Edward Thring

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Edward Thring
Edward Thring
Born(1821-11-29)29 November 1821
Alford, Somerset, England
Died22 October 1887(1887-10-22) (aged 65)
Uppingham, Rutland, England
EducationEton College
Alma materKing's College, Cambridge
Years active1853—1887
Known forHeadmastership of Uppingham School
Founder of the Headmasters' Conference
Caroline Marie Louise Koch
(m. 1853)
  • Rev. John Gale Dalton Thring (father)
  • Sarah Thring (née Jenkyns) (mother)

Edward Thring (29 November 1821 – 22 October 1887) was a celebrated British educator. He was headmaster of Uppingham School (1853–1887) and founded the Headmasters' Conference in 1869.


Thring was born at Alford, Somerset, the son of the rector, the Rev John Gale Dalton Thring and Sarah née Jenkyns. He was brother of Theodore Thring (1816-1891), Henry, Lord Thring, a noted jurist and Parliamentary Counsel to the Treasury, hymn writer Godfrey Thring, and John Charles Thring, a master at Uppingham School and deviser of the Simplest Game rules for football; he also had two sisters.[1] The family is commemorated in the Church of All Saints, Alford by carved choir seats in the chancel and two memorial windows.

Thring was educated at Eton and King's College, Cambridge, where he obtained a Fellowship in 1844.[2] He was ordained in the Church of England in 1846 and served in various curacies until in 1853 he began his true life work by an appointment to the headmastership of Uppingham School.

Thring is Uppingham's best-known headmaster, remaining in the post until 1887. He raised the school to a high state of efficiency, and stamped it with the qualities of his own strong personality, as did Thomas Arnold at Rugby. He made many innovative changes to the school's curriculum which were later adopted in other English schools. During his headship the school was forced to move temporarily to Borth in Wales after an outbreak of typhoid ravaged the student body.[3]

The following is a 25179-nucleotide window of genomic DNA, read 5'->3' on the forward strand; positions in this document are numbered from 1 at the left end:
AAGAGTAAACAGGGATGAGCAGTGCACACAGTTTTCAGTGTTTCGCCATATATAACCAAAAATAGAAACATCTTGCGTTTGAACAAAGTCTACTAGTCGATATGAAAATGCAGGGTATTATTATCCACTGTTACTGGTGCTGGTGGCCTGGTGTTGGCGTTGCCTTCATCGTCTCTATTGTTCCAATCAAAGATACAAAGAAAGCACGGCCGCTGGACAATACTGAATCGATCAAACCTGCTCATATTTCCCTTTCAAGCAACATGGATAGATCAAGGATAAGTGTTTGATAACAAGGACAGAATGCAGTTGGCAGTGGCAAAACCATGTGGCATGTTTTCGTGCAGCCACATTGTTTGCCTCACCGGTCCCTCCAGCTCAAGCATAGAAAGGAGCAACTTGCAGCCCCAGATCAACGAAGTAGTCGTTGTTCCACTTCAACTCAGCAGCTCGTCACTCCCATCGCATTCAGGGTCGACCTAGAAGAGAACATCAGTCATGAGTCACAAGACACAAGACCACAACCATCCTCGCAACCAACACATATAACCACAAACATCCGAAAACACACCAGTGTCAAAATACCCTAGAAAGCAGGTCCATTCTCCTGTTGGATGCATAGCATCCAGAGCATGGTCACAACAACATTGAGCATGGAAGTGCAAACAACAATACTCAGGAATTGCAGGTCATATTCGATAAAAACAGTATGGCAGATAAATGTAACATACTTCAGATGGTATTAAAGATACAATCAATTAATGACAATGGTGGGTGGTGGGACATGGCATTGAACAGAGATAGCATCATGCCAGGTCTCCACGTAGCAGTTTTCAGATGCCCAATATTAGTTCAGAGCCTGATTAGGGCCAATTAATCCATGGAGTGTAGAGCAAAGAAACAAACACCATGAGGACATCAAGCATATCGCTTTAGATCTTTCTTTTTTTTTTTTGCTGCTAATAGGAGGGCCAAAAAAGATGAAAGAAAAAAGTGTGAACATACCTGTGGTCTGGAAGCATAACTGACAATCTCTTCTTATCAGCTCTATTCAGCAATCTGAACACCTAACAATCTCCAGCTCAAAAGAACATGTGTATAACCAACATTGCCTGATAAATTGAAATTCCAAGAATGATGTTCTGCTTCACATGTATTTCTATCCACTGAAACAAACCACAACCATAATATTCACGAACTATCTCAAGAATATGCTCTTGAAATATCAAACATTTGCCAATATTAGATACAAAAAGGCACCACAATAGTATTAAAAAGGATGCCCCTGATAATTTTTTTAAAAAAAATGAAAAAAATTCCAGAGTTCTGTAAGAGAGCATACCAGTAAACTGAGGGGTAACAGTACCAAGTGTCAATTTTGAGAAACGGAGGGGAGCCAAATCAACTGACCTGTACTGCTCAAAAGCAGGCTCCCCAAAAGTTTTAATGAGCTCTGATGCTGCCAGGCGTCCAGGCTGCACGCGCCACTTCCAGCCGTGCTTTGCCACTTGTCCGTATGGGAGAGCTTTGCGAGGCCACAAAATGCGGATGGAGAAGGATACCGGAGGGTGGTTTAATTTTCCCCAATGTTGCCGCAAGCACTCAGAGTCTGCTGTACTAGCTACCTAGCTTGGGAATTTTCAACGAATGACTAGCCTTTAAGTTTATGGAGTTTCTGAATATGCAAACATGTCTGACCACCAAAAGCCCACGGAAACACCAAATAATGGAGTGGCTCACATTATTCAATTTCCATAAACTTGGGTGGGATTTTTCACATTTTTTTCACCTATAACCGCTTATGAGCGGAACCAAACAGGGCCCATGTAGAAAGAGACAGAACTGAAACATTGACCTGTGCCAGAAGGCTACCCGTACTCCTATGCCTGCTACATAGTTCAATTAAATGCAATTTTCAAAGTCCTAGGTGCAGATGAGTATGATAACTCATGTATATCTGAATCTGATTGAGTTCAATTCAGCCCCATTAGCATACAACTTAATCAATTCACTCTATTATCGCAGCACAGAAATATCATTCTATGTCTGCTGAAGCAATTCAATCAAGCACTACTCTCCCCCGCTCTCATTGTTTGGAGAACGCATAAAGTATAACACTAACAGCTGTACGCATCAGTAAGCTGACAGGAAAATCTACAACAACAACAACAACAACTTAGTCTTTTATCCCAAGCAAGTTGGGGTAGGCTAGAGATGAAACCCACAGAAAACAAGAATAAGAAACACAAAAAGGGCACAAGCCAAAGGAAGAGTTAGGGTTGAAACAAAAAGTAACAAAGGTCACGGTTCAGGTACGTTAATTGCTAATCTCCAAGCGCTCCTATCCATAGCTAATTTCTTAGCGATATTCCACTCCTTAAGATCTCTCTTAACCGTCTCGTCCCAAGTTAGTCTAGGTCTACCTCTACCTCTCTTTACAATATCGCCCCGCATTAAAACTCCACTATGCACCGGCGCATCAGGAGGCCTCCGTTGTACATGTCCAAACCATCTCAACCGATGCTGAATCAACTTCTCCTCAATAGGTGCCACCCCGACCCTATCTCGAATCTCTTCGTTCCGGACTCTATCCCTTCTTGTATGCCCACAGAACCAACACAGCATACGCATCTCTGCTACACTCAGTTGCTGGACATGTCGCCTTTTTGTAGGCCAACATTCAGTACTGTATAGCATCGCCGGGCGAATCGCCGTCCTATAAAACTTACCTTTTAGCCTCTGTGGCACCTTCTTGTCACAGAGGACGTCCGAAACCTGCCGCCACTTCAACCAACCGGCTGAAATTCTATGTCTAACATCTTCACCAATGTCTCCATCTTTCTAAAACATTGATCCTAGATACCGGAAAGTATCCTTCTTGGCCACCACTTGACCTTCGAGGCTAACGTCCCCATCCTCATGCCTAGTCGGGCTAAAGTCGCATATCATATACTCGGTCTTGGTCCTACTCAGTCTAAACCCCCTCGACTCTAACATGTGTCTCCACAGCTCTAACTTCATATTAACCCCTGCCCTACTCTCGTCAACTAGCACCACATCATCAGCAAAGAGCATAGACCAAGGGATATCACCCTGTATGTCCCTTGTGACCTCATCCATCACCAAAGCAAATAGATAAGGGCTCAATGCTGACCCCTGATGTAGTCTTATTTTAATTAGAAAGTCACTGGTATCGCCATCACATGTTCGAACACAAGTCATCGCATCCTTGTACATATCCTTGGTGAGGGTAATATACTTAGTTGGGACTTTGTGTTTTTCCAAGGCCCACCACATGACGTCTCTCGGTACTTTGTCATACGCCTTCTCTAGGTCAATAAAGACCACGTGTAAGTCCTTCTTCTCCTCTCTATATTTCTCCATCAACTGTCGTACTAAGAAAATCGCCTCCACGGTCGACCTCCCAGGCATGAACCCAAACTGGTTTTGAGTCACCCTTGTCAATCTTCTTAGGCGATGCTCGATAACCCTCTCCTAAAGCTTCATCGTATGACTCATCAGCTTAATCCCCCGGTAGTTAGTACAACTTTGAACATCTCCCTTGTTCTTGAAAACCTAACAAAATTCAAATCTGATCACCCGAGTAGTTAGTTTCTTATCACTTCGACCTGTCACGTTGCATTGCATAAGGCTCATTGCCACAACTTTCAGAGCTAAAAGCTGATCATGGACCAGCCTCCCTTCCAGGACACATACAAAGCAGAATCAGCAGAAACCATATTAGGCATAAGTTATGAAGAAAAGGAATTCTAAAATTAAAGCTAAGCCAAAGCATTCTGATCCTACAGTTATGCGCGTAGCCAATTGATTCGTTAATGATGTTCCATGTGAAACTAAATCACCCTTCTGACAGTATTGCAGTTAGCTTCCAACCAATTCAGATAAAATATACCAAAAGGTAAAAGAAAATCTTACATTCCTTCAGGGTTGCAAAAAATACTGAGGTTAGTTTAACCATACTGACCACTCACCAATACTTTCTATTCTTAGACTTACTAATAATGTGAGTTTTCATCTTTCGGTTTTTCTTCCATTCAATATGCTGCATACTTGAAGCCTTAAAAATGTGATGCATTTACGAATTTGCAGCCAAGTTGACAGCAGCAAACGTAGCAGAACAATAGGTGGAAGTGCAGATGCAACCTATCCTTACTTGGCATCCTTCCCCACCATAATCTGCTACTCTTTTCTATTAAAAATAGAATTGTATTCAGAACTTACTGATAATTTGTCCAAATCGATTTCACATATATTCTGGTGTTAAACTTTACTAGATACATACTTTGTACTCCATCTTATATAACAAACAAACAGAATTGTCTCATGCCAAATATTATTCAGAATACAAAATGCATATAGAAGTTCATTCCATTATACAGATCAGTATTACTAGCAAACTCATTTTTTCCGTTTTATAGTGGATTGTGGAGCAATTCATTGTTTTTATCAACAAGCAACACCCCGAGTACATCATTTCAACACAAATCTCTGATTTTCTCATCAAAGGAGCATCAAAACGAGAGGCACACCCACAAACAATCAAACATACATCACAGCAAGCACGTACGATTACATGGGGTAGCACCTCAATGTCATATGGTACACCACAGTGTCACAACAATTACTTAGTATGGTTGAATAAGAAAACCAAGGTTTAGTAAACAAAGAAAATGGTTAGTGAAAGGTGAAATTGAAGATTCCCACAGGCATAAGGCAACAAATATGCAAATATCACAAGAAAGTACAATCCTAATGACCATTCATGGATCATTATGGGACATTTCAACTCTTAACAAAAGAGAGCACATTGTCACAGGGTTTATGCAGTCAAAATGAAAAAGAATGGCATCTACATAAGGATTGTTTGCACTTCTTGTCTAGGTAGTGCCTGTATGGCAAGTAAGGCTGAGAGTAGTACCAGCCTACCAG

In 1869, Edward Thring formed the Headmasters' Conference after inviting thirty-seven of his fellow headmasters to meet at his house to consider establishing such an annual meeting.[3]

He was an original thinker and writer on education and various educational works.

Thring's methods[edit]

Thring was the headmaster of Uppingham between 1853 and 1887; here he turned a poor provincial grammar school of 25 boys into a top public school within ten years. Thring insisted on confining the school to around 300 boys to maintain a small, "tight-knit" Christian community. Thring believed that every boy was good for something. His early experience teaching Gloucester National elementary schools had convinced him that "to teach the slow and ignorant with success is the only test of proficiency and intellectual power." In addition to being a believer in teaching the classics, Thring broadened the overall curriculum at Uppingham by ensuring that the moral, aesthetic, and physical aspects meet the needs of the students. Although Uppingham was a huge achievement in itself, Thring's achievements extended beyond Uppingham as he was co-founder of the Headmasters' Conference (HMC) and he produced his Theory and Practice of Teaching.[4]

Education for the lower classes[edit]

Thring applied his then liberalism, now it's daughter libertarianism, to the problem of education for those unable to pay fees:

You cannot break the laws of nature which have made the work and powers of men vary in value. This is what I mean when I ask why should I maintain my neighbour's illegitimate child ? I mean by illegitimate, every child brought into the world who demands more than his parents can give him, or to whom the Government makes a present of money. The School Boards are promising to be an excellent example of public robbery.[5]


  • John Skrine, Edward Thring: Maker of Uppingham School, Headmaster 1853-1887, London: Routledge, 2007. (ISBN 978-0415073103).
  • Nigel Richardson, Typhoid in Uppingham: Analysis of a Victorian Town and School in Crisis, 1875-77, London: Pickering and Chatto, 2009. (ISBN 978-1-85196-991-3).
  • Nigel Richardson, Thring of Uppingham: Victorian Educator, Buckingham: The University of Buckingham Press, 2014. (ISBN 978-1-908684-0-59).
  • Malcolm Tozer, Physical Education at Thring's Uppingham, Uppingham: Uppingham School, 1976. (ISBN B000XZ39VY).
  • Tozer, Malcolm (1978). Manliness: the Evolution of a Victorian Ideal. le.ac.uk (PhD thesis). University of Leicester. hdl:2381/10370. EThOS uk.bl.ethos.475463.
  • Malcolm Tozer, The Ideal of Manliness: The Legacy of Thring's Uppingham, Truro: Sunnyrest Books, 2015. (ISBN 978-1-326-41574-7, hardback; ISBN 978-1-329-54273-0, paperback).


  1. ^ Family tree in Wells Cathedral: Its Monumental Inscriptions and Heraldry by Jewers Arthur John
  2. ^ "Thring, Edward (THRN841E)". A Cambridge Alumni Database. University of Cambridge.
  3. ^ a b Chisholm 1911.
  4. ^ Hogg, Gordon. "The Educational World of Edward Thring/The Rise of the Modern Educational System (Book)." Victorian Studies 32.4 (1989): 592. Literary Reference Center Plus. Web. Oct. 3, 2012.
  5. ^ Bamford, T. W. (1967). The Rise of the Public Schools. London, England: Thomas Nelson & Sons. p. 254.